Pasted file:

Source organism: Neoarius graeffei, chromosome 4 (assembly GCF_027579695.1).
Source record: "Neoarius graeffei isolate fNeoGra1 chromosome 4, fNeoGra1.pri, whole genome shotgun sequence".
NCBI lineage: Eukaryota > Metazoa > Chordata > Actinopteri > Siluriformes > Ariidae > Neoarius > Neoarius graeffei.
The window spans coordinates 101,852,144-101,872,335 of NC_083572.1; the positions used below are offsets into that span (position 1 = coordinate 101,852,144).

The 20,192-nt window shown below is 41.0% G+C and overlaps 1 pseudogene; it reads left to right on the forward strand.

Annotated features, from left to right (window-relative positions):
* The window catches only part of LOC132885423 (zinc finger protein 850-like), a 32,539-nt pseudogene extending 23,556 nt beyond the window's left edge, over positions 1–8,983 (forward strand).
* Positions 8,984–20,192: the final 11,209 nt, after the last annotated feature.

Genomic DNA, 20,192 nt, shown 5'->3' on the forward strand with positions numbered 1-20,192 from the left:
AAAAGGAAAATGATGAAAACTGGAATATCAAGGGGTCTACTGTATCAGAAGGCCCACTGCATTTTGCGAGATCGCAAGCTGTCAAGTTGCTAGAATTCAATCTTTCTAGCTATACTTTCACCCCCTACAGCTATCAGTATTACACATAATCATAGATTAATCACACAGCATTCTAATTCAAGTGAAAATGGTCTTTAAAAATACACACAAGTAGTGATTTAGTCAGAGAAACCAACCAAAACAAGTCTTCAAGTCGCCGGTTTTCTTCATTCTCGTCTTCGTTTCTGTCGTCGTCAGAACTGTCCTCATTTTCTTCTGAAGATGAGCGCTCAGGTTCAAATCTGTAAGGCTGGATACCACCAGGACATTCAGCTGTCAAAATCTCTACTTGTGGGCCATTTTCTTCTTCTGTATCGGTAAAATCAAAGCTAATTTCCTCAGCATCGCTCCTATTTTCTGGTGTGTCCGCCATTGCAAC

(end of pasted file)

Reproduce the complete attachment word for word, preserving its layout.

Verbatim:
Source organism: Neoarius graeffei, chromosome 4 (assembly GCF_027579695.1).
Source record: "Neoarius graeffei isolate fNeoGra1 chromosome 4, fNeoGra1.pri, whole genome shotgun sequence".
NCBI lineage: Eukaryota > Metazoa > Chordata > Actinopteri > Siluriformes > Ariidae > Neoarius > Neoarius graeffei.
The window spans coordinates 101,852,144-101,872,335 of NC_083572.1; the positions used below are offsets into that span (position 1 = coordinate 101,852,144).

The 20,192-nt window shown below is 41.0% G+C and overlaps 1 pseudogene; it reads left to right on the forward strand.

Annotated features, from left to right (window-relative positions):
* The window catches only part of LOC132885423 (zinc finger protein 850-like), a 32,539-nt pseudogene extending 23,556 nt beyond the window's left edge, over positions 1–8,983 (forward strand).
* Positions 8,984–20,192: the final 11,209 nt, after the last annotated feature.

Genomic DNA, 20,192 nt, shown 5'->3' on the forward strand with positions numbered 1-20,192 from the left:
AAAAGGAAAATGATGAAAACTGGAATATCAAGGGGTCTACTGTATCAGAAGGCCCACTGCATTTTGCGAGATCGCAAGCTGTCAAGTTGCTAGAATTCAATCTTTCTAGCTATACTTTCACCCCCTACAGCTATCAGTATTACACATAATCATAGATTAATCACACAGCATTCTAATTCAAGTGAAAATGGTCTTTAAAAATACACACAAGTAGTGATTTAGTCAGAGAAACCAACCAAAACAAGTCTTCAAGTCGCCGGTTTTCTTCATTCTCGTCTTCGTTTCTGTCGTCGTCAGAACTGTCCTCATTTTCTTCTGAAGATGAGCGCTCAGGTTCAAATCTGTAAGGCTGGATACCACCAGGACATTCAGCTGTCAAAATCTCTACTTGTGGGCCATTTTCTTCTTCTGTATCGGTAAAATCAAAGCTAATTTCCTCAGCATCGCTCCTATTTTCTGGTGTGTCCGCCATTGCAAC